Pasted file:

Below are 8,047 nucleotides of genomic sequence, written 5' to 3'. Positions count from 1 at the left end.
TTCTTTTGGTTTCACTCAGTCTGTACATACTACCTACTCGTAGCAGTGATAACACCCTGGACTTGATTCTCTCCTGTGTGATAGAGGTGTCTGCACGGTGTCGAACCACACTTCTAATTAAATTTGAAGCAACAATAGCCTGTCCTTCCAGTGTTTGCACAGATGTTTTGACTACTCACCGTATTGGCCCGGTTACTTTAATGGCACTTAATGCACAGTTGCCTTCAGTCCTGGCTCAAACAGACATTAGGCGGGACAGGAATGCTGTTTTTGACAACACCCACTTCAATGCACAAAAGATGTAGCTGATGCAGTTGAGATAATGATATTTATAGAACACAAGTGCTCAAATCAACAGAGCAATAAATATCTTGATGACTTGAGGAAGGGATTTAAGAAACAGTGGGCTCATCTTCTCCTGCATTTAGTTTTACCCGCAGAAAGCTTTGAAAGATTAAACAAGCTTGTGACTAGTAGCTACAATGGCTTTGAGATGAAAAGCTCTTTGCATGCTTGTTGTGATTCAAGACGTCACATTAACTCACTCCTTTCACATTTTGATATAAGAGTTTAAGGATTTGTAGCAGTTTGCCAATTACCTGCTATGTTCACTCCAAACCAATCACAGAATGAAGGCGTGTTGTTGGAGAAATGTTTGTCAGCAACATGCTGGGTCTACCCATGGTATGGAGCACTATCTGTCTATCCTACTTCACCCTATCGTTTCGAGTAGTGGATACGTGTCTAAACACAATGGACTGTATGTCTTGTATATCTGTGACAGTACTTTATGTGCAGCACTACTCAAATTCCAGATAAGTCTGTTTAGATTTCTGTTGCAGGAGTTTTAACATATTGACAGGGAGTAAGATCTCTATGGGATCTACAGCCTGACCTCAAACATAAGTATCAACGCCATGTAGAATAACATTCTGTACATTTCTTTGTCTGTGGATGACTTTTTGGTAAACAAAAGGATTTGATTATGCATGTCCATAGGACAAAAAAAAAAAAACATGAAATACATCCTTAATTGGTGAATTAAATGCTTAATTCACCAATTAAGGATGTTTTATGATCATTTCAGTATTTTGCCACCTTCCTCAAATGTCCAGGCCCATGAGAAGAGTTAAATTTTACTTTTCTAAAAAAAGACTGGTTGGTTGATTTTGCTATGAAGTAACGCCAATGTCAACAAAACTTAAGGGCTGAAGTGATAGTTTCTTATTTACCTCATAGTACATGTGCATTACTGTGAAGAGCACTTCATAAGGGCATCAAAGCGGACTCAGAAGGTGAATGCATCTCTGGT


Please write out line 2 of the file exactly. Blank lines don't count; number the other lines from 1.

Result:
TTCTTTTGGTTTCACTCAGTCTGTACATACTACCTACTCGTAGCAGTGATAACACCCTGGACTTGATTCTCTCCTGTGTGATAGAGGTGTCTGCACGGTGTCGAACCACACTTCTAATTAAATTTGAAGCAACAATAGCCTGTCCTTCCAGTGTTTGCACAGATGTTTTGACTACTCACCGTATTGGCCCGGTTACTTTAATGGCACTTAATGCACAGTTGCCTTCAGTCCTGGCTCAAACAGACATTAGGCGGGACAGGAATGCTGTTTTTGACAACACCCACTTCAATGCACAAAAGATGTAGCTGATGCAGTTGAGATAATGATATTTATAGAACACAAGTGCTCAAATCAACAGAGCAATAAATATCTTGATGACTTGAGGAAGGGATTTAAGAAACAGTGGGCTCATCTTCTCCTGCATTTAGTTTTACCCGCAGAAAGCTTTGAAAGATTAAACAAGCTTGTGACTAGTAGCTACAATGGCTTTGAGATGAAAAGCTCTTTGCATGCTTGTTGTGATTCAAGACGTCACATTAACTCACTCCTTTCACATTTTGATATAAGAGTTTAAGGATTTGTAGCAGTTTGCCAATTACCTGCTATGTTCACTCCAAACCAATCACAGAATGAAGGCGTGTTGTTGGAGAAATGTTTGTCAGCAACATGCTGGGTCTACCCATGGTATGGAGCACTATCTGTCTATCCTACTTCACCCTATCGTTTCGAGTAGTGGATACGTGTCTAAACACAATGGACTGTATGTCTTGTATATCTGTGACAGTACTTTATGTGCAGCACTACTCAAATTCCAGATAAGTCTGTTTAGATTTCTGTTGCAGGAGTTTTAACATATTGACAGGGAGTAAGATCTCTATGGGATCTACAGCCTGACCTCAAACATAAGTATCAACGCCATGTAGAATAACATTCTGTACATTTCTTTGTCTGTGGATGACTTTTTGGTAAACAAAAGGATTTGATTATGCATGTCCATAGGACAAAAAAAAAAAAACATGAAATACATCCTTAATTGGTGAATTAAATGCTTAATTCACCAATTAAGGATGTTTTATGATCATTTCAGTATTTTGCCACCTTCCTCAAATGTCCAGGCCCATGAGAAGAGTTAAATTTTACTTTTCTAAAAAAAGACTGGTTGGTTGATTTTGCTATGAAGTAACGCCAATGTCAACAAAACTTAAGGGCTGAAGTGATAGTTTCTTATTTACCTCATAGTACATGTGCATTACTGTGAAGAGCACTTCATAAGGGCATCAAAGCGGACTCAGAAGGTGAATGCATCTCTGGT